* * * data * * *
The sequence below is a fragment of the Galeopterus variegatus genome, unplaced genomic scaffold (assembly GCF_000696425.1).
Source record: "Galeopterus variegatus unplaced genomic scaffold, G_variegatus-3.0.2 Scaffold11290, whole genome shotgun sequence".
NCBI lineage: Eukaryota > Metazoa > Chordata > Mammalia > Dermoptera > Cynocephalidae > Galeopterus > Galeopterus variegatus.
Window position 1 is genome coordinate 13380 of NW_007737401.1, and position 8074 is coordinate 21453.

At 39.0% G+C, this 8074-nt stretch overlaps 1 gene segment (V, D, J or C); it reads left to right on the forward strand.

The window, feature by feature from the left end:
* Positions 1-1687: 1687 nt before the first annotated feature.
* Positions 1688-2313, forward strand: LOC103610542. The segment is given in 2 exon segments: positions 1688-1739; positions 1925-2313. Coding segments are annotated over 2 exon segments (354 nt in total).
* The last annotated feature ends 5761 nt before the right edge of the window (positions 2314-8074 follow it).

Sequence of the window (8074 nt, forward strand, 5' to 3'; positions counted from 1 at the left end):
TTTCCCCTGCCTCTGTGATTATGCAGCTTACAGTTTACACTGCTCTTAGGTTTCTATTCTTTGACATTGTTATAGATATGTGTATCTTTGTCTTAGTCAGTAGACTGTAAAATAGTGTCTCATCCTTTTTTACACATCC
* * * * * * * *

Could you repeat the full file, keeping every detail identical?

The sequence below is a fragment of the Galeopterus variegatus genome, unplaced genomic scaffold (assembly GCF_000696425.1).
Source record: "Galeopterus variegatus unplaced genomic scaffold, G_variegatus-3.0.2 Scaffold11290, whole genome shotgun sequence".
NCBI lineage: Eukaryota > Metazoa > Chordata > Mammalia > Dermoptera > Cynocephalidae > Galeopterus > Galeopterus variegatus.
Window position 1 is genome coordinate 13380 of NW_007737401.1, and position 8074 is coordinate 21453.

At 39.0% G+C, this 8074-nt stretch overlaps 1 gene segment (V, D, J or C); it reads left to right on the forward strand.

The window, feature by feature from the left end:
* Positions 1-1687: 1687 nt before the first annotated feature.
* Positions 1688-2313, forward strand: LOC103610542. The segment is given in 2 exon segments: positions 1688-1739; positions 1925-2313. Coding segments are annotated over 2 exon segments (354 nt in total).
* The last annotated feature ends 5761 nt before the right edge of the window (positions 2314-8074 follow it).

Sequence of the window (8074 nt, forward strand, 5' to 3'; positions counted from 1 at the left end):
TTTCCCCTGCCTCTGTGATTATGCAGCTTACAGTTTACACTGCTCTTAGGTTTCTATTCTTTGACATTGTTATAGATATGTGTATCTTTGTCTTAGTCAGTAGACTGTAAAATAGTGTCTCATCCTTTTTTACACATCC